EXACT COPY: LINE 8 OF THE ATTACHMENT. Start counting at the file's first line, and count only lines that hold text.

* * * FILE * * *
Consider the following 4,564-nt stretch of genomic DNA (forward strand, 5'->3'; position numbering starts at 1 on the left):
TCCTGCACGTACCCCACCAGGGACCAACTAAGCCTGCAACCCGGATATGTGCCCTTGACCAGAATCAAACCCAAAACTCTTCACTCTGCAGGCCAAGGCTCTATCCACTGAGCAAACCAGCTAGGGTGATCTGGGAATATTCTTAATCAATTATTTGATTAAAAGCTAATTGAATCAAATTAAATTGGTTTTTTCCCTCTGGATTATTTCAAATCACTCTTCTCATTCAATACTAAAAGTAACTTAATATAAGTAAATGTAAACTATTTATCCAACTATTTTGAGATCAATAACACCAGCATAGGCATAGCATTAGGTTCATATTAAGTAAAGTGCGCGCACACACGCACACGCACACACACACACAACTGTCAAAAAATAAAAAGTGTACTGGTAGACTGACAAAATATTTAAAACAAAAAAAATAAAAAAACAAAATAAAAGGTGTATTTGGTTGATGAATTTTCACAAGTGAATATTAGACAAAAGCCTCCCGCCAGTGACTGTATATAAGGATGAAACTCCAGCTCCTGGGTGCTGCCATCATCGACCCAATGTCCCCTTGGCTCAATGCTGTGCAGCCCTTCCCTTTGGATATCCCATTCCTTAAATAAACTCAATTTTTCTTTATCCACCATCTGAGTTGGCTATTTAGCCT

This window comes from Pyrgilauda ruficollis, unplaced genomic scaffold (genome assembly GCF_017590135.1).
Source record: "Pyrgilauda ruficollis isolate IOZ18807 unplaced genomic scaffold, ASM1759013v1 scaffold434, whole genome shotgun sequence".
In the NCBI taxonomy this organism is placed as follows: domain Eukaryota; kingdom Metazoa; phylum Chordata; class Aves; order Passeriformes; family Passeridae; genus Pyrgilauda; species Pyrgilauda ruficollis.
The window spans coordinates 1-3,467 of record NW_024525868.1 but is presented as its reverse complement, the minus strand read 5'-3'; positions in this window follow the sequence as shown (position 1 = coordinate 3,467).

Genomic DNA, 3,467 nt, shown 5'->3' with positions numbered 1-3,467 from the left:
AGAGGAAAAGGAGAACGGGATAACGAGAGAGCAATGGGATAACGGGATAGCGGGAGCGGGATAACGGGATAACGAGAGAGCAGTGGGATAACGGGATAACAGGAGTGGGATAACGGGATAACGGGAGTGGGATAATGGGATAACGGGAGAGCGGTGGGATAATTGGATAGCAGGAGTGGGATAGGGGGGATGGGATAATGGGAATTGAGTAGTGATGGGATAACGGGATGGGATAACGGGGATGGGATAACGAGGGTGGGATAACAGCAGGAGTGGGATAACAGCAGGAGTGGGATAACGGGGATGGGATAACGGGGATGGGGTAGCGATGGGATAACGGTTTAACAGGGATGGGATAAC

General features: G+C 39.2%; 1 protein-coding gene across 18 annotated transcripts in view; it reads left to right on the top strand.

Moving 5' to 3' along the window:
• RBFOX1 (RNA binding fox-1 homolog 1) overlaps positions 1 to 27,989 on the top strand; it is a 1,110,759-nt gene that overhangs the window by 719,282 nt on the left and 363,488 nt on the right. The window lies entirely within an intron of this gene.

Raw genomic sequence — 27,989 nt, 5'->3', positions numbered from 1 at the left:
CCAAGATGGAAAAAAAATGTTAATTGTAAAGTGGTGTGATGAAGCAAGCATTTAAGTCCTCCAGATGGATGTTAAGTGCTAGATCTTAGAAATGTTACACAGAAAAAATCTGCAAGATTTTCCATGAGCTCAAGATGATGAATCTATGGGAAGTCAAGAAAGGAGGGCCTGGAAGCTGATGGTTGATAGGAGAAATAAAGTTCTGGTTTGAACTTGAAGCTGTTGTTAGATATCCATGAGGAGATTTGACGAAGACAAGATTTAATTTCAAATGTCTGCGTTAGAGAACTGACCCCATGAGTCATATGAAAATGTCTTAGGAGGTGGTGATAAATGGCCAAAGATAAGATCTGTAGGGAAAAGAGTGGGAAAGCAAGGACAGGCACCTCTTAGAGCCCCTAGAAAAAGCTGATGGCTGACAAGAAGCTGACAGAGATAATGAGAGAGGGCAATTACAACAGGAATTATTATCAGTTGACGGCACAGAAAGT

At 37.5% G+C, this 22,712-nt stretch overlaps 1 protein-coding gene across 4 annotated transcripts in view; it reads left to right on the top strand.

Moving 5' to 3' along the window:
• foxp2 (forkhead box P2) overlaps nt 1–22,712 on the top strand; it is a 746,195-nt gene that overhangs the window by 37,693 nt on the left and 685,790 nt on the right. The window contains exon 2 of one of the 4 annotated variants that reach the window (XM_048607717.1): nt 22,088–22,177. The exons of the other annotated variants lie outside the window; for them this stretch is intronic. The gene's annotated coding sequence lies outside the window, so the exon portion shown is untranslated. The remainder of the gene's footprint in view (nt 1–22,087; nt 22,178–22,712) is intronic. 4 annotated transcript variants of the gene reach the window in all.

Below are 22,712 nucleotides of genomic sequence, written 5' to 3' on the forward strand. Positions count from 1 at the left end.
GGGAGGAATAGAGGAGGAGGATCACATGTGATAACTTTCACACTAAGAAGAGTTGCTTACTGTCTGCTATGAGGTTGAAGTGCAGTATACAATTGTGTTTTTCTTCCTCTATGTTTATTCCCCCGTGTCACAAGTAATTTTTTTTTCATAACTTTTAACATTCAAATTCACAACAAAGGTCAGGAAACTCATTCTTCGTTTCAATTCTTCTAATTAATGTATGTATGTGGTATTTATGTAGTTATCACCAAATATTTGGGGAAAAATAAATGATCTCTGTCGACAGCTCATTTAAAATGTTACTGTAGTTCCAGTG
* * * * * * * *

AGAGGAAAAGGAGAACGGGATAACGAGAGAGCAATGGGATAACGGGATAGCGGGAGCGGGATAACGGGATAACGAGAGAGCAGTGGGATAACGGGATAACAGGAGTGGGATAACGGGATAACGGGAGTGGGATAATGGGATAACGGGAGAGCGGTGGGATAATTGGATAGCAGGAGTGGGATAGGGGGGATGGGATAATGGGAATTGAGTAGTGATGGGATAACGGGATGGGATAACGGGGATGGGATAACGAGGGTGGGATAACAGCAGGAGTGGGATAACAGCAGGAGTGGGATAACGGGGATGGGATAACGGGGATGGGGTAGCGATGGGATAACGGTTTAACAGGGATGGGATAAC